How do I get the current value of the RSP register from a C/C++ function? (No answer, but a solution.)

Raymond Chen

A customer using Visual Studio wanted to know how to obtain the current value of the x64 RSP register from a C/C++ function. They noted that on the x86, you can drop to inline assembly, and on the ia64, you can use the __getReg intrinsic to retrieve the value of any register. There is no corresponding __getReg intrinsic on x64.

There’s no really good way of doing this. The customer can sort of get close with _Address­Of­Return­Address(). Other approximations would be to call _alloca(0), or to call a helper function which allocates a local variable and returns its address.

Now, if you were the one answering this question and you stopped there, then you’d be guilty of answering the question without first understanding the problem. There must be some larger problem they are trying to solve, and they managed to break it down into two parts, the easy part and the impossible part, and they wanted help with the impossible part.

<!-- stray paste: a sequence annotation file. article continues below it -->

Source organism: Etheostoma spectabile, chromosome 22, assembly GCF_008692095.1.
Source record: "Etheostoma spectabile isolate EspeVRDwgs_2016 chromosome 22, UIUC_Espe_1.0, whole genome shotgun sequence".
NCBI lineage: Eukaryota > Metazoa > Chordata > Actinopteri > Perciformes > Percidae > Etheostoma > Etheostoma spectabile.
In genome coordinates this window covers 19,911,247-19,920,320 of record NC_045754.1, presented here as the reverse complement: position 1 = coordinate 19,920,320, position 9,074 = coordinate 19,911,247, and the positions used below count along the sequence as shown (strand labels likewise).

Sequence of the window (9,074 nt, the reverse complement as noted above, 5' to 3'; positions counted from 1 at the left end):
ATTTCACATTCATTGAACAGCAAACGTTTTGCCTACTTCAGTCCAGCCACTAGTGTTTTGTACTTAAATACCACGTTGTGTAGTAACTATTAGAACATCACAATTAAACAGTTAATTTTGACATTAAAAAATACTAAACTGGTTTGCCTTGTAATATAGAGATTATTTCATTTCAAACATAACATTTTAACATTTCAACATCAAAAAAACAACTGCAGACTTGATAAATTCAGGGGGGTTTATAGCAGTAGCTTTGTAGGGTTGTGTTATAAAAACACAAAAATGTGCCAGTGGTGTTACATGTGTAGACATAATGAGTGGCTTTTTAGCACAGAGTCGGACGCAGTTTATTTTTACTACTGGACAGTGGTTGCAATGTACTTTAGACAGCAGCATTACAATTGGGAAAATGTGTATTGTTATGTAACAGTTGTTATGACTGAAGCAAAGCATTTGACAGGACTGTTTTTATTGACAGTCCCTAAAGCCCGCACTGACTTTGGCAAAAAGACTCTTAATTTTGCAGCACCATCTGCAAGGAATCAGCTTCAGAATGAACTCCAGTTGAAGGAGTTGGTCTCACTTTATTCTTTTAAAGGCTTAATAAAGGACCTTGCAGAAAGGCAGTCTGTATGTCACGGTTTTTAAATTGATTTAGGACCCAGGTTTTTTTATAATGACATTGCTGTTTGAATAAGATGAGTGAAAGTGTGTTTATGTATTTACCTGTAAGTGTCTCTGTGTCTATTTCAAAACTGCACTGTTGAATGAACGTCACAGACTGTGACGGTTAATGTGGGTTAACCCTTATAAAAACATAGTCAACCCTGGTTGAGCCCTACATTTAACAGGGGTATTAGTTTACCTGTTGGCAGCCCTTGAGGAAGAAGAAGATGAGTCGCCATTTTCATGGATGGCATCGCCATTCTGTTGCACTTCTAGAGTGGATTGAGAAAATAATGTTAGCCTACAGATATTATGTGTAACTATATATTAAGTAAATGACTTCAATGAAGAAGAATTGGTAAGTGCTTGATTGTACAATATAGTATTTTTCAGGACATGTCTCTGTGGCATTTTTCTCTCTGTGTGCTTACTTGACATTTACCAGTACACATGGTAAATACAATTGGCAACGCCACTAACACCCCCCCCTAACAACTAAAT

The customer was kind enough to elaborate.

“We are using RSP to generate a system-wide unique value.”

Whoa, there. RSP is not all that unique. After all, if the function gets called twice, the RSP value might be the same the second time. (Maybe they clean up the unique value when the function returns, so this isn’t a problem.) And of course, since each process has its own address space, another process can perform the same operation with the same value of RSP.

If you want a system-wide unique 64-bit value, use the function Allocate­Locally­Unique­Id.


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